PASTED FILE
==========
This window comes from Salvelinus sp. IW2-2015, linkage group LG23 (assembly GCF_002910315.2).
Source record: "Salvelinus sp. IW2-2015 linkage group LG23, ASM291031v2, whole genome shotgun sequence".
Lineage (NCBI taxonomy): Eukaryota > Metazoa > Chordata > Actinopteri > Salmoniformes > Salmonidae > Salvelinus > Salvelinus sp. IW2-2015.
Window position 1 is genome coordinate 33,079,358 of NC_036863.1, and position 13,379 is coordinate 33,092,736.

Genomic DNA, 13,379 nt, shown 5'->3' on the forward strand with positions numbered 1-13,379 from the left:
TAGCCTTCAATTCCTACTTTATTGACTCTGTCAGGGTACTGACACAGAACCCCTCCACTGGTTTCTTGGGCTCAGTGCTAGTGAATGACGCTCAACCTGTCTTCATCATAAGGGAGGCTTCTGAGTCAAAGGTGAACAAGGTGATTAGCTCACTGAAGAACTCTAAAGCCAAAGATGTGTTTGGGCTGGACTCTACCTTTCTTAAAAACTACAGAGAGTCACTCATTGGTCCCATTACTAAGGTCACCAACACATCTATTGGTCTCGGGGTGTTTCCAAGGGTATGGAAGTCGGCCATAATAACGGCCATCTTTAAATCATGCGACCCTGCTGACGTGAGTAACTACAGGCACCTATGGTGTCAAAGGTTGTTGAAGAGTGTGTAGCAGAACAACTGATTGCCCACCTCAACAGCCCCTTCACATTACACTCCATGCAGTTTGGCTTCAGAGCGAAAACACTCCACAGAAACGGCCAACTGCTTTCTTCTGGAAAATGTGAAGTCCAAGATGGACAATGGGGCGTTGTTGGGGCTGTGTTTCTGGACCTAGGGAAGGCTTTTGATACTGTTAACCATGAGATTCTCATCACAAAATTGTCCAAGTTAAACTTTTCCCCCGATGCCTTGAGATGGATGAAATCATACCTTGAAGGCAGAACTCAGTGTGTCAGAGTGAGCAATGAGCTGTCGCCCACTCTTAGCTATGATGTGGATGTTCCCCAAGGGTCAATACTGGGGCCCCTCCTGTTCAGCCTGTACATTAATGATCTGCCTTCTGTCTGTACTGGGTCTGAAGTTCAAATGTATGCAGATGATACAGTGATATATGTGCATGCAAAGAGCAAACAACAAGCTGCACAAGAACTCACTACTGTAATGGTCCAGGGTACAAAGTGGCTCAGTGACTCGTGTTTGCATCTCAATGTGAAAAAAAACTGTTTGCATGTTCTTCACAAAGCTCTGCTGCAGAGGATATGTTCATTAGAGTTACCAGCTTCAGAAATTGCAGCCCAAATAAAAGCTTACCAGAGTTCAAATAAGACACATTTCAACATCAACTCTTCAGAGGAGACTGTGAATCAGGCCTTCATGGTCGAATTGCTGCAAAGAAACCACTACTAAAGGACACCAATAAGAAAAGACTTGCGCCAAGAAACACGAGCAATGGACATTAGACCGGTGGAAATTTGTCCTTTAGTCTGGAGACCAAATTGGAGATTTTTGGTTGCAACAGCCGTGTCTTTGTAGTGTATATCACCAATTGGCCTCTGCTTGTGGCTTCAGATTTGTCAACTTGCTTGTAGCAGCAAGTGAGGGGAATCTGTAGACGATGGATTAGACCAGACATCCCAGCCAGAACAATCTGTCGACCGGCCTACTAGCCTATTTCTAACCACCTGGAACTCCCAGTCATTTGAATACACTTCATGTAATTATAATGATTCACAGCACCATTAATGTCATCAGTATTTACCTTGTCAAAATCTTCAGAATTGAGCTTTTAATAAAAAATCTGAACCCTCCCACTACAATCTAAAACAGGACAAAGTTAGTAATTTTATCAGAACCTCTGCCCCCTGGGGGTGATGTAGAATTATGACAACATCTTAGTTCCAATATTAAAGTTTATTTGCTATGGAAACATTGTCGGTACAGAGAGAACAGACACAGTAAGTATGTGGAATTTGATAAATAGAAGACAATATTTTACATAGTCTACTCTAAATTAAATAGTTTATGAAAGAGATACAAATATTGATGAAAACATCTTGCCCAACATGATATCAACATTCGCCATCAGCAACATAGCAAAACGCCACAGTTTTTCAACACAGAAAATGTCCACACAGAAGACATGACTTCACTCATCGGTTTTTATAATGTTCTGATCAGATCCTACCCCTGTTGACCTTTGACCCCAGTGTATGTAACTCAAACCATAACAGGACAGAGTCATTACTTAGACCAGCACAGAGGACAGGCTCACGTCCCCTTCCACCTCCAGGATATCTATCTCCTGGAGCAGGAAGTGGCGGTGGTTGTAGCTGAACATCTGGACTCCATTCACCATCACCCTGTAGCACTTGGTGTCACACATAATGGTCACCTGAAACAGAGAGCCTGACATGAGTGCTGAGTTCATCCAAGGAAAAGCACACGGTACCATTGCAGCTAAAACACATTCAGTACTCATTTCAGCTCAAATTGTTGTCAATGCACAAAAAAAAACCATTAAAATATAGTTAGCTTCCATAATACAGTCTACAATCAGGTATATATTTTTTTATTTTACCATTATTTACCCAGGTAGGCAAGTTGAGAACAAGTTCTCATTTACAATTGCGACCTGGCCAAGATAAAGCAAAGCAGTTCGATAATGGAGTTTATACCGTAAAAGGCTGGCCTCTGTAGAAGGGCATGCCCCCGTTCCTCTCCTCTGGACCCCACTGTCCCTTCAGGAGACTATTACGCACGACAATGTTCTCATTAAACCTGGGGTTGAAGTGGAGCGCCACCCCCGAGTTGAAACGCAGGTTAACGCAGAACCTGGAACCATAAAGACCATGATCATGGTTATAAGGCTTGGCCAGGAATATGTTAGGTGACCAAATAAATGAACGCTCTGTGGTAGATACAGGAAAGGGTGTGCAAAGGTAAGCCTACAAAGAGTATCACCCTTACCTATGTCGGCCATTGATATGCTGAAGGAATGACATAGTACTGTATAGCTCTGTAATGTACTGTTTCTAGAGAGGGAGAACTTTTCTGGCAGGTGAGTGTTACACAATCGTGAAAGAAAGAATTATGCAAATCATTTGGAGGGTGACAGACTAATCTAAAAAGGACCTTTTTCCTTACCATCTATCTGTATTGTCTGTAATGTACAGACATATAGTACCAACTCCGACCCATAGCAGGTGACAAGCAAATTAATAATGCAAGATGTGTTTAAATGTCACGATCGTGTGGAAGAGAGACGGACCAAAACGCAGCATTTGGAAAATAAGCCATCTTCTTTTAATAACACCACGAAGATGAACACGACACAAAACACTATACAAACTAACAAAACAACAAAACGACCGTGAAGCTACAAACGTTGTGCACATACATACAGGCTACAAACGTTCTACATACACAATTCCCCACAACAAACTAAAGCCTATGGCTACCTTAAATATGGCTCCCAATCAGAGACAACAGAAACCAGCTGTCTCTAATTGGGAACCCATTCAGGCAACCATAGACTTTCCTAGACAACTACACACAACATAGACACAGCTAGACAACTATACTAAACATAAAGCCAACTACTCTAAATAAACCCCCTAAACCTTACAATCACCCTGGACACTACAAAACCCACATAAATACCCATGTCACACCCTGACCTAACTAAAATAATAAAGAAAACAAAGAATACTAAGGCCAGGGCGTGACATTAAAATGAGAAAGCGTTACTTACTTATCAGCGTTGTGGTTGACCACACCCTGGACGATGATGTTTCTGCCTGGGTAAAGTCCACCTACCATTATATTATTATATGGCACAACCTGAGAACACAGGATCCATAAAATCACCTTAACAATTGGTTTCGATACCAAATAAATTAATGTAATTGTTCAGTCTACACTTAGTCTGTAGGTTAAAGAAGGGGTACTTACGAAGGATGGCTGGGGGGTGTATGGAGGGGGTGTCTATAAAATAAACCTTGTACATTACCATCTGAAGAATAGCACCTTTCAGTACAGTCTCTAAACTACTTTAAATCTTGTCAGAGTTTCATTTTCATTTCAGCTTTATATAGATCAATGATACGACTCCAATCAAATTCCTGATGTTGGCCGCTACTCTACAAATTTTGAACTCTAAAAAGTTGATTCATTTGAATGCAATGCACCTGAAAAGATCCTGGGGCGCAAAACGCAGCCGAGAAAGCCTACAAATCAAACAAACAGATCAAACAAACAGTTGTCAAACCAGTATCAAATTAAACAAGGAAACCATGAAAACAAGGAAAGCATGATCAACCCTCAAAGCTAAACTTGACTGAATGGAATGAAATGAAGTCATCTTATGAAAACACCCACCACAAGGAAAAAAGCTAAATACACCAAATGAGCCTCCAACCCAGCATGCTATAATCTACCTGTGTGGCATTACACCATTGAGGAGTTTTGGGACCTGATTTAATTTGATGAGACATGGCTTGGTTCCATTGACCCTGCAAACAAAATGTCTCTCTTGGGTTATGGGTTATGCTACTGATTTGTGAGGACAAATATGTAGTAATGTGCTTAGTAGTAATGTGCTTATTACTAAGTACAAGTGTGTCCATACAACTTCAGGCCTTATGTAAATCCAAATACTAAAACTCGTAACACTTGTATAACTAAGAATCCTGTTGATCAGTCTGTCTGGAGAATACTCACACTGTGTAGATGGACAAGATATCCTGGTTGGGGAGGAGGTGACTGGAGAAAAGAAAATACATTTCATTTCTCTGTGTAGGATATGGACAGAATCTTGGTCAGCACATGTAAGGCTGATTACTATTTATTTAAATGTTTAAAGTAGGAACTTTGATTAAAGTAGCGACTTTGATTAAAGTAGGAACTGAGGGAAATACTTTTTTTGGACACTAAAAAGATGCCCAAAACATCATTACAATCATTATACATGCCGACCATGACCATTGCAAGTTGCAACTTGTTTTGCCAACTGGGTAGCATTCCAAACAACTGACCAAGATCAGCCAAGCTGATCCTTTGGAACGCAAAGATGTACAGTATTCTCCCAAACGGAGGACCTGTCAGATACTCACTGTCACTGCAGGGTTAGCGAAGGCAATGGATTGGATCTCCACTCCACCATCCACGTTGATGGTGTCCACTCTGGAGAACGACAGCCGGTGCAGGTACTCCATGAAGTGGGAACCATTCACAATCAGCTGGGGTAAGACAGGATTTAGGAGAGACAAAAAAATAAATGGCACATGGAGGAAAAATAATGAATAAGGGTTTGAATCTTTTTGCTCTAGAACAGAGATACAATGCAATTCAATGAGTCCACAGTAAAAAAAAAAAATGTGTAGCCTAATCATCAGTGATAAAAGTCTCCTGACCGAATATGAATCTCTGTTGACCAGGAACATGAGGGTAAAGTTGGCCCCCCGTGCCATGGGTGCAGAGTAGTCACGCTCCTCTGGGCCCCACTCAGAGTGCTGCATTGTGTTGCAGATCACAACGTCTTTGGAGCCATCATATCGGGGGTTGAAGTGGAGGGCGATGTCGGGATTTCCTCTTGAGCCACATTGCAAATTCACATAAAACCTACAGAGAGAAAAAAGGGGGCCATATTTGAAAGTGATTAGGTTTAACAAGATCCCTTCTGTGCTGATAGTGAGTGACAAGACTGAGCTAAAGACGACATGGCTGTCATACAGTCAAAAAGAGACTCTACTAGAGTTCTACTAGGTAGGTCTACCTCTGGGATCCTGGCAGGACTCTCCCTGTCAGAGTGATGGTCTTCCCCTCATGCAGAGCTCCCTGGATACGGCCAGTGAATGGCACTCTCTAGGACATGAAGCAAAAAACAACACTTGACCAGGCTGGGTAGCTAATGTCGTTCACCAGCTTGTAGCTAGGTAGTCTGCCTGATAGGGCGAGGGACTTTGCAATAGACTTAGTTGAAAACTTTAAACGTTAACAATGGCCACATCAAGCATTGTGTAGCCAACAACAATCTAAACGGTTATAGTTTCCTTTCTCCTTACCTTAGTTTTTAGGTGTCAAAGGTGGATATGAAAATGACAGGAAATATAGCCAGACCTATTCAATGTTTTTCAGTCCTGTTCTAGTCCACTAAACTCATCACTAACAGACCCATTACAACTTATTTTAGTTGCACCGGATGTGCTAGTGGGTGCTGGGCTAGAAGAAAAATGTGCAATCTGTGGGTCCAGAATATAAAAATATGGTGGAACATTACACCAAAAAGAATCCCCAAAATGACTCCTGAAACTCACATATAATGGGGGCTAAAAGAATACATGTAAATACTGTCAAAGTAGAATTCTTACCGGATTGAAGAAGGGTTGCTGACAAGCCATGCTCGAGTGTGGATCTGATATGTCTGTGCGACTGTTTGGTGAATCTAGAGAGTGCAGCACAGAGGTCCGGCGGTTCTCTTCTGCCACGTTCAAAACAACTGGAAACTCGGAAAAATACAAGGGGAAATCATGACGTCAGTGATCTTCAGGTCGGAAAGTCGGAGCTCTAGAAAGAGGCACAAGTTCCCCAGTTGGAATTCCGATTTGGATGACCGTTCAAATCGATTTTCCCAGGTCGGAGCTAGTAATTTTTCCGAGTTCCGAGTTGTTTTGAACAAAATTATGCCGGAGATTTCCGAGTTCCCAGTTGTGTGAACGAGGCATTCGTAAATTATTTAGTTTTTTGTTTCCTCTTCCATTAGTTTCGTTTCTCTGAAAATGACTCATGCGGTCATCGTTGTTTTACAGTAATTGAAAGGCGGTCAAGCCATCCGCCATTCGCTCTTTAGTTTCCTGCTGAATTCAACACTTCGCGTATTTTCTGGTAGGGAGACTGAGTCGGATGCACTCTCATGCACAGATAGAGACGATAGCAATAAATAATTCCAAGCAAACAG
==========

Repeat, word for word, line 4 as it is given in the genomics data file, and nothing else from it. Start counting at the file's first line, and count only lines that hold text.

Window position 1 is genome coordinate 33,079,358 of NC_036863.1, and position 13,379 is coordinate 33,092,736.